If Jesus, without being almighty, nevertheless believes himself to be so, we cannot be surprised that he thought he could heal the diseased. “Healing was considered to be a sort of moral influence; Jesus, therefore, being conscious of his moral strength, would necessarily believe himself to be specially endowed with the gift of healing. Convinced that the touch of his garment, or the imposition of his hands, did good to the sick, it would have been hard if he had refused to the sufferers a relief which he had it in his power to grant. . . . One species of healing that Jesus oftenest performed was the exorcism, or expulsion, of devils.” (P. 261.)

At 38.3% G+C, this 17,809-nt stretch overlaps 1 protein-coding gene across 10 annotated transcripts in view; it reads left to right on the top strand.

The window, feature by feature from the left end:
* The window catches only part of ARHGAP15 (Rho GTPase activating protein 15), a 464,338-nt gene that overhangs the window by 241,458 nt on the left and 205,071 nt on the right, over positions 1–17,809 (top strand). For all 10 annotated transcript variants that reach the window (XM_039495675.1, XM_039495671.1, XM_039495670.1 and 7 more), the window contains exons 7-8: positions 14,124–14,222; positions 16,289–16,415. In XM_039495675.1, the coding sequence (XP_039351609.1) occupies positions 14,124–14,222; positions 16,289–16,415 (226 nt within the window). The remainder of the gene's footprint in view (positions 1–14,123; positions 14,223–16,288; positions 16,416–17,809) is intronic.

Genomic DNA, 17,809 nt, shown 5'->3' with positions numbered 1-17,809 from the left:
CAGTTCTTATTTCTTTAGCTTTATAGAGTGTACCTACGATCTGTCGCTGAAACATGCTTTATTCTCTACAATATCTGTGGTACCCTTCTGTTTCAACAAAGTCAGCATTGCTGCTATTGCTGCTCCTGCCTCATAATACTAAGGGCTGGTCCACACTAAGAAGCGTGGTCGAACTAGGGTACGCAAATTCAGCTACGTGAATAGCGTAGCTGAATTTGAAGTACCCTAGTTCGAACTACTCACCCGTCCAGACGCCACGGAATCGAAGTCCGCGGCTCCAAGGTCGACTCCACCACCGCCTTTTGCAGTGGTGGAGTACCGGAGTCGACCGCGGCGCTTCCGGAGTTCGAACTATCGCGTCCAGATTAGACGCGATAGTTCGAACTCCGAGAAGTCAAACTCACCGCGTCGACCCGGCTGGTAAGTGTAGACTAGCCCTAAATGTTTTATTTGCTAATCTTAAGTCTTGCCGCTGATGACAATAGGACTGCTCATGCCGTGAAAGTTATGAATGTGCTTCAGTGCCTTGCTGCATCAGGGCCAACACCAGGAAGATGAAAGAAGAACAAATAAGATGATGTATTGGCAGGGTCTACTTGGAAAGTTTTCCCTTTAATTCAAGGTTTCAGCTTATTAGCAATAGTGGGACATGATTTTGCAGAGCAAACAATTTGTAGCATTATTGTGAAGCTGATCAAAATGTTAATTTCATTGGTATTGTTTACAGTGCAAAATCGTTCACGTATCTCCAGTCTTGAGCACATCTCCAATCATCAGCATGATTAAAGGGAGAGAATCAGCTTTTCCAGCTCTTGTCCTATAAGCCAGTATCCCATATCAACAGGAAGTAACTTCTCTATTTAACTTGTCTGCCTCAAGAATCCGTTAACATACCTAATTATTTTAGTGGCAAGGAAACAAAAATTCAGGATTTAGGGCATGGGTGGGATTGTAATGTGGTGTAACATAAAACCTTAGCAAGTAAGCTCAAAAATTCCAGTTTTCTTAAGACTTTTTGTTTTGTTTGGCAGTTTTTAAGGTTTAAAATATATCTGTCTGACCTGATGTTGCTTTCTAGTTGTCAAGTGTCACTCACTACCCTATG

That Jesus, in a sort of pious fever, should have persuaded himself that God would give him a superhuman power, we might possibly 123understand. But that in his first attempt to exercise this miraculous power he should not have discovered that he was self-deceived—that the paralytic did not walk, that the blind man did not see, that the dead did not leave the tomb; in a word, that his delusive hope, disappointed at every step, should not have disabused him as to his imaginary endowment—surpasses our conceptions. We must remind ourselves of what M. Renan elsewhere tells us: “The madman walks side by side with the inspired man.” (P. 77.) “Socrates and Pascal were not exempt from hallucinations.” (P. 267.) “The finest things in the world have been performed under feverish excitement. Every great creation entails a disturbance of equilibrium, a state of turmoil, for the being who evolves it from himself.” (P. 453.) It is true that this explanation annihilates the Gospel miracles, and makes Jesus mad and infatuated. Such a state of mind badly harmonizes with the moral excellence ascribed to Jesus Christ by our author. And yet there is another which, 124if possible, agrees with it still less. This we shall now examine.